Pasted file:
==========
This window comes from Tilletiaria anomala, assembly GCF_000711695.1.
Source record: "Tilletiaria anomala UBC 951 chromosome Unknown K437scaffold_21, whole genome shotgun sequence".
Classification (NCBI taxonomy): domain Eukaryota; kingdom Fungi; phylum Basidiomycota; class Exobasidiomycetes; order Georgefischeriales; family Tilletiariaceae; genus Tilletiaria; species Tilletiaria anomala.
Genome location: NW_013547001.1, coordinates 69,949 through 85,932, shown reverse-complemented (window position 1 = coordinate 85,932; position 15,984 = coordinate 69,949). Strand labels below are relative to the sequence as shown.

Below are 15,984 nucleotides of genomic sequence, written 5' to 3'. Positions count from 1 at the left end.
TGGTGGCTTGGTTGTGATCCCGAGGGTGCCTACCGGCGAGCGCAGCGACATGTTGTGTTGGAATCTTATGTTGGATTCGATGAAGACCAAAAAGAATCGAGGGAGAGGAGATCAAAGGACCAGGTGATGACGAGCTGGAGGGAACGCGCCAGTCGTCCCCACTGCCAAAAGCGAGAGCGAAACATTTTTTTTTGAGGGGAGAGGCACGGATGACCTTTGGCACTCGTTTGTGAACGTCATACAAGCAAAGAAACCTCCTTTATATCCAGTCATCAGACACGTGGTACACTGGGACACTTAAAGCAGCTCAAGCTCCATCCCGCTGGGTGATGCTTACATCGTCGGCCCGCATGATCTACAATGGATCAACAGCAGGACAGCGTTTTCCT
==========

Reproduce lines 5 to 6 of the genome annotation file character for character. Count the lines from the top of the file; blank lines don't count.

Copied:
Below are 15,984 nucleotides of genomic sequence, written 5' to 3'. Positions count from 1 at the left end.
TGGTGGCTTGGTTGTGATCCCGAGGGTGCCTACCGGCGAGCGCAGCGACATGTTGTGTTGGAATCTTATGTTGGATTCGATGAAGACCAAAAAGAATCGAGGGAGAGGAGATCAAAGGACCAGGTGATGACGAGCTGGAGGGAACGCGCCAGTCGTCCCCACTGCCAAAAGCGAGAGCGAAACATTTTTTTTTGAGGGGAGAGGCACGGATGACCTTTGGCACTCGTTTGTGAACGTCATACAAGCAAAGAAACCTCCTTTATATCCAGTCATCAGACACGTGGTACACTGGGACACTTAAAGCAGCTCAAGCTCCATCCCGCTGGGTGATGCTTACATCGTCGGCCCGCATGATCTACAATGGATCAACAGCAGGACAGCGTTTTCCT